where an individual shows that he or she has been appointed to a position by an agency and entered onto duty under all the criteria of 5 U.S.C. § 2105(a) upon his or her certification as eligible for appointment by OPM, and where the appointment is subsequently found to have been improper or erroneous under law, rule or regulation, the appointee is an “employee” for the purpose of § 2105(a) unless—

(1) the appointment is made in violation of an absolute statutory prohibition so that the appointee is not qualified for appointment in the civil service, or

(2) the appointee has committed fraud in regard to the appointment or has misrepresented or concealed a matter material to the appointment.

Id. The government adopts Travaglini’s rule in the alternative to its broader argument that Travaglini itself rejected, arguing that OPM's failure to approve Mr. Avalos's appointment acts as “an absolute prohibition” on Mr. Avalos's appointment that would divest Mr. Avalos of his appeal rights under Travaglini.

We have “occasionally noted but not endorsed” the Board's resolution of this issue. Elgin v. Dep't of the Treasury, 641 F.3d 6, 10 (1st Cir. 2011) (examining Federal Circuit precedent regarding the Board's jurisdiction over the removal of illegally appointed employees in deciding whether the Board had exclusive jurisdiction over plaintiff's claims), aff'd on other grounds, 567 U.S. 1, 132 S.Ct. 2126, 183 L.Ed.2d 1 (2012); see id. at 10 n.3 (summarizing our limited discussion of the Board's “absolute statutory prohibition” doctrine). We need not adopt or reject the Board's jurisprudence in this case—it is enough to say that, assuming the Board's rule is correct, such an “absolute statutory prohibition” does not exist here. An absolute prohibition exists when an appointee could never be eligible for a position in the civil service, not for decisions made on a case-by-case basis. Cf. Hope v. Dep't of the Army, 108 M.S.P.R. 6, 9 (2008) (“[Q]ualification requirements may prohibit an appointment under a certain set of circumstances (i.e., the lack of a particular qualification), but they necessarily cannot act as an absolute bar to the appellant's appointment in the civil service in all circumstances.”); Wallace v. Dep't of Commerce, 106 M.S.P.R. 23, 30 (2007) (“There is no evidence in the record to support a finding that Martin was not qualified for appointment in the civil service or that, in the absence of nepotism, she was not qualified for appointment to the particular position to which the agency appointed her.”).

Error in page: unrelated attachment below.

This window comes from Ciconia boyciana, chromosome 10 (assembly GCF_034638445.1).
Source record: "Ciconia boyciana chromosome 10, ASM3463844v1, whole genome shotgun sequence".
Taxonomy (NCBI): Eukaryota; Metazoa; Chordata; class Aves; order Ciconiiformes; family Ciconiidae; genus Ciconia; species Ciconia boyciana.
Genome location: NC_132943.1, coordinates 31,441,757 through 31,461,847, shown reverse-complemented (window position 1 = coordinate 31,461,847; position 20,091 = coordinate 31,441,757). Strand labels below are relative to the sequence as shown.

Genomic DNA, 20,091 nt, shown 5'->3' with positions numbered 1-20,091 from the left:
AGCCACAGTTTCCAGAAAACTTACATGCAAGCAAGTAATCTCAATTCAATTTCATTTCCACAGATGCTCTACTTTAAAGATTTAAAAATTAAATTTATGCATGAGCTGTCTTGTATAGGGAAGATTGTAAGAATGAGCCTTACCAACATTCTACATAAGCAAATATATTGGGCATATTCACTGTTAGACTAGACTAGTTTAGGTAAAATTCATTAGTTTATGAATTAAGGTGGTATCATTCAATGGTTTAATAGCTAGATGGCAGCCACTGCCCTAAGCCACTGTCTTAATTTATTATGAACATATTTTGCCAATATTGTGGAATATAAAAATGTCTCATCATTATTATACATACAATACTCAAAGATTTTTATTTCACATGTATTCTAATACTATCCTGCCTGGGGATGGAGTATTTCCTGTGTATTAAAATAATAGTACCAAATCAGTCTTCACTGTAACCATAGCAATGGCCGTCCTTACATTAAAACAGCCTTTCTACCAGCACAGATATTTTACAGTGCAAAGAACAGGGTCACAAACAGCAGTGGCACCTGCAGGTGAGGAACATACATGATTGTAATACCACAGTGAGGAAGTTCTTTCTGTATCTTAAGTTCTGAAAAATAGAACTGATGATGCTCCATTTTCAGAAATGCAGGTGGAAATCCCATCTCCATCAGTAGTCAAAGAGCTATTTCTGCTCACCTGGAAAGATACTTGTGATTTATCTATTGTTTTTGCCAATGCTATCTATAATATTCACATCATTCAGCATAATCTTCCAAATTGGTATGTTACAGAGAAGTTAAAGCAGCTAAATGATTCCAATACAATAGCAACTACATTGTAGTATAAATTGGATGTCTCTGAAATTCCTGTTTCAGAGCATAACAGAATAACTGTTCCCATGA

Mr. Avalos's status as a former political appointee cannot fairly be considered an absolute statutory bar to his selection. We can only speculate about whether Mr. Avalos would have been appointed as HUD's Albuquerque Field Office Director had HUD strictly followed the correct competitive hiring practices. But the government does not dispute that Mr. Avalos would have been eligible for the position under proper hiring practices. See Resp. Br. 29 (arguing merely that Mr. Avalos was subject to an absolute statutory prohibition because OPM could not certify that his appointment was free from political influence). The government correctly notes that Mr. Avalos's appointment violated several statutory prohibitions, id. at 24–25, but these prohibitions on Mr. Avalos's selection because of improper selection practices do not rise to the level of an “absolute statutory prohibition” barring his appointment. OPM did not refuse to approve Mr. Avalos's appointment because he was categorically ineligible to be HUD's Albuquerque Field Office Director. It refused to approve his appointment because HUD could not certify that his selection was free from political influence. E.g., J.A. 365.

We also reject the government's broader argument—that Mr. Avalos cannot appeal because his appointment was invalid, and he is thus not an employee for the purposes of appealing his separation from his HUD position. “Section 7511 defines what ‘employee’ means for [appeals under § 7513(d)]․ [because its] definition modifies, for adverse actions, the general definition of a federal civil-service ‘employee’ set out in 5 U.S.C. § 2105.” Mitchell v. Merit Sys. Prot. Bd., 741 F.3d 81, 83 (Fed. Cir. 2014). See § 7511(a)(1)(A)(ii) (“For the purpose of this subchapter[,] ‘employee’ means an individual in the competitive service ․ who has completed 1 year of current continuous service under other than a temporary appointment limited to 1 year or less․” (subsection notations omitted)); § 2105(a)(1) (“For the purpose of this title, ‘employee’, except as otherwise provided by this section or when specifically modified, means an officer and an individual who is appointed in the civil service by, [among others, ‘an individual who is an employee under this section,’] acting in an official capacity․” (subsection notations omitted)).